As I was reminded earlier this year as I read “One Way Love,” humans love to turn the truth of the gospel into a set of strict rules to live by instead. The Amish religion is just one example where man’s rules and regulations have usurped repentance and faith in Jesus Christ. It is far from the only one.
Many books depicting Amish life, even in Christian bookstores, ignore this fact in favor of romantic notions that a “plainer” life is better or somehow holier. But as Irene and Ora Jay Eash’s book, “Plain Faith,” written with Trisha Goyer, shows it was a place of bondage to the idea that man can save himself if he can go do more good than bad.
The Eash’s say, “It took years for Irene and me to discover that living good was not how we could be confident of our place in heaven.”
They were raised in a system of works with no hope or assurance of salvation. They wrote that “growing up, Irene had the same feeling. She believed that all she could do to avoid hell was to behave as much as possible. It’s all she had to hang on to. Many people don’t realize that there is no true hope of salvation in most Amish churches. The concept that faith in Jesus is the only way is not taught.”
Sadly, reliance on man’s works for part or all of a person’s salvation is a hallmark of false religion and is heavy burden that lacks hope. The scripture passage I posted yesterday is a glorious reminder that Jesus did pay it all! His death on the cross was fully sufficient to pay for all of our sins. When we come to him in repentance and faith and accept what he has already accomplished, we’re not only forgiven (past, present and future) for all of our sins, but God views us as if we lived the perfect, sinless life Jesus lived. He sees Jesus’ righteousness instead of our sin.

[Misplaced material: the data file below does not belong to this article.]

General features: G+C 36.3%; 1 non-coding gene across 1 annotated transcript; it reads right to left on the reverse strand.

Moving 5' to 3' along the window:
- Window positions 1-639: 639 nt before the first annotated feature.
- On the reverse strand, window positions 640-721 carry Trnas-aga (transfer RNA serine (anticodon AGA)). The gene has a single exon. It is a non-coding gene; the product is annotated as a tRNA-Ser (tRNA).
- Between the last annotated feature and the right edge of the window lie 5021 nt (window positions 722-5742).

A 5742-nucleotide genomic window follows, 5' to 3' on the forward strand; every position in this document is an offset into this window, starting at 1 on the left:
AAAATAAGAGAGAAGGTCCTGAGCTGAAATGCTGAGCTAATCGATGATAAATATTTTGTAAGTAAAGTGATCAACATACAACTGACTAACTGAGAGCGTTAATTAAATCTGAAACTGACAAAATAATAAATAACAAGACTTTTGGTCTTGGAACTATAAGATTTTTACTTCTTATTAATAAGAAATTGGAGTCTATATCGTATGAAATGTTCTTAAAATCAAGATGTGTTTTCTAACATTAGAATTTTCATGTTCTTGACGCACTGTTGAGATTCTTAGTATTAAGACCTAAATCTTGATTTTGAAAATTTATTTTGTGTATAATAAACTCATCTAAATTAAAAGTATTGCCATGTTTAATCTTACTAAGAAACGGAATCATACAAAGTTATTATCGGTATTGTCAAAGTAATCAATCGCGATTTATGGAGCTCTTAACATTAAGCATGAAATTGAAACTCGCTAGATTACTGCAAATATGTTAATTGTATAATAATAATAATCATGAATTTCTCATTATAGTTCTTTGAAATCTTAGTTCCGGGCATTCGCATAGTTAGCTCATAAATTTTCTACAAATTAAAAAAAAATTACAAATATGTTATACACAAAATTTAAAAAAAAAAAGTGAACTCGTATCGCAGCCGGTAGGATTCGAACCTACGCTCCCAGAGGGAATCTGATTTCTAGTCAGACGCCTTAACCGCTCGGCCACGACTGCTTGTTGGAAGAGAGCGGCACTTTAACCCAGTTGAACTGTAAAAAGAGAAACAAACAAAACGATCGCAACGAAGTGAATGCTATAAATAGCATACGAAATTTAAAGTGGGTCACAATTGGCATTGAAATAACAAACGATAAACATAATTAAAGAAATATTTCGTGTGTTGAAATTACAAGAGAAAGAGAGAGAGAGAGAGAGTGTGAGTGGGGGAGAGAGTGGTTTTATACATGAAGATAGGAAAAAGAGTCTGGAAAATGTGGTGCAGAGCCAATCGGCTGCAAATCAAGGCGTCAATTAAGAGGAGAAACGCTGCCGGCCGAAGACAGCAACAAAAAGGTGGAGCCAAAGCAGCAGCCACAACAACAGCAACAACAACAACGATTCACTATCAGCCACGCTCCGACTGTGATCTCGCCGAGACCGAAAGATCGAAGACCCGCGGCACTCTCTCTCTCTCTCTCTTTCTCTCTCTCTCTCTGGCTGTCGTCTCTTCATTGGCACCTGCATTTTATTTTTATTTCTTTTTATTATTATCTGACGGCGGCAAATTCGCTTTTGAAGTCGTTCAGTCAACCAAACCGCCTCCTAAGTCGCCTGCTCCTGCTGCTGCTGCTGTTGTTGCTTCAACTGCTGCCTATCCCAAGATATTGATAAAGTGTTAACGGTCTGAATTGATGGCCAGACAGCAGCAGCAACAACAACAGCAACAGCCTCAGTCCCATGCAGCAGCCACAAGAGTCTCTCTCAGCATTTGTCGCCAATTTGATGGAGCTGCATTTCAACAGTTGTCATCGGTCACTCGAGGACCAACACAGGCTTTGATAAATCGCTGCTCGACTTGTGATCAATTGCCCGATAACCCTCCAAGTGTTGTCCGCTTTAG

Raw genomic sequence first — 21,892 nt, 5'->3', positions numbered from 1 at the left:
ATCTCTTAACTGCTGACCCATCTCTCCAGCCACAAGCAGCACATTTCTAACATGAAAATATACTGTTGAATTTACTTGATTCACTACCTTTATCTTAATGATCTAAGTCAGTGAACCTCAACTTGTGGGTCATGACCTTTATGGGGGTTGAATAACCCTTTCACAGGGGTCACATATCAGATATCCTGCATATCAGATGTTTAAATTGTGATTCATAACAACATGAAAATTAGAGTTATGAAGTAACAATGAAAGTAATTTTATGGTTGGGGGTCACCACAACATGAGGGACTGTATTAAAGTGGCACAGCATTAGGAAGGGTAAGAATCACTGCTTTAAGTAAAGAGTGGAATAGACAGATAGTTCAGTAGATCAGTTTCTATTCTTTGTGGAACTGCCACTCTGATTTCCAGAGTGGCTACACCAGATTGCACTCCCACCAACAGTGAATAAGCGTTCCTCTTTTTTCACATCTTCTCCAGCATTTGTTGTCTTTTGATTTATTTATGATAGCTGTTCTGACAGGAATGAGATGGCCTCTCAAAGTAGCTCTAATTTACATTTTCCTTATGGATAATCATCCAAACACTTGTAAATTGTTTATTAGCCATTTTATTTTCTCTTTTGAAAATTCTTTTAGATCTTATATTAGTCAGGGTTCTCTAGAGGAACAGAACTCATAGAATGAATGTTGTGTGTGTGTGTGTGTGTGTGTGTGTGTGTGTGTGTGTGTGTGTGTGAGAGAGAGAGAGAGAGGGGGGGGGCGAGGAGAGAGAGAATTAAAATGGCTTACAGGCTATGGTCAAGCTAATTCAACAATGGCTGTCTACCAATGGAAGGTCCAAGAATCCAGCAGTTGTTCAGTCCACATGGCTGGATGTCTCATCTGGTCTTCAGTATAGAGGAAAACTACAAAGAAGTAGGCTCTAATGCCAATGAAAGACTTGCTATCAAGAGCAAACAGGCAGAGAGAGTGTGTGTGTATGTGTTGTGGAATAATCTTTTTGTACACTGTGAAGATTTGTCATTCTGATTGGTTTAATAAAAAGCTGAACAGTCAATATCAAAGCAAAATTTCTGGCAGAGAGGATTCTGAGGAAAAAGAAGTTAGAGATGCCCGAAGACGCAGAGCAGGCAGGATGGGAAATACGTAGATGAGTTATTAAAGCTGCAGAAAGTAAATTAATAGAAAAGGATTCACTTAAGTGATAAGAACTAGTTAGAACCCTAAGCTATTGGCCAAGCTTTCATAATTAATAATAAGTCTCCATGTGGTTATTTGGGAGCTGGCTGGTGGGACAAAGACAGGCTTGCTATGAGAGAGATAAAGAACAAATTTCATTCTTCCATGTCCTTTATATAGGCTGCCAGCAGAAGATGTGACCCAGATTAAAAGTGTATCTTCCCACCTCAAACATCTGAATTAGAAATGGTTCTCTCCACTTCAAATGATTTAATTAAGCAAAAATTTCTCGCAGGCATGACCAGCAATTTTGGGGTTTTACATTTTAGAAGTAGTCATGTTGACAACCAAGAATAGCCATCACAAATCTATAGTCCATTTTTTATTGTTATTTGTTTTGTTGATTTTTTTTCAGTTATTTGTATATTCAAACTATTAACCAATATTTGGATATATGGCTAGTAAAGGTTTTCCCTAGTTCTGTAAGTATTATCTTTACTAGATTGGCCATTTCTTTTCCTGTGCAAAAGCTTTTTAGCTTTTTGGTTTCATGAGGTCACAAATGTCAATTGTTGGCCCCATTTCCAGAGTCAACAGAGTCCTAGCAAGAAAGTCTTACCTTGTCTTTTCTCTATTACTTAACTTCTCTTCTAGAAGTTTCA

The remedy of course is properly understand the truth God gave us in the Bible. It was reading the Bible, in English, for themselves that the Holy Spirit opened their eyes to the true gospel and brought them to an understanding of grace, rather than works. “Our Amish traditions were deeply ingrained, including the belief that it was by our works that we are saved. But as we read, we saw a little spark of grace. The Word of God came alive …” they wrote.
After God opened their eyes, they recognized the “bondage” the people they loved were living in and they tried to communicate the truth whenever possible. Ultimately, the Eash’s had to leave the Amish. They were silenced and then shunned. They wrote that leaving the Amish was more heartbreaking that losing two of their children many years earlier.
I highly recommend this book. It is story of how God can open blinded eyes and rescue people from deception. I was very encouraged by the Eash’s story and I hope you will be too.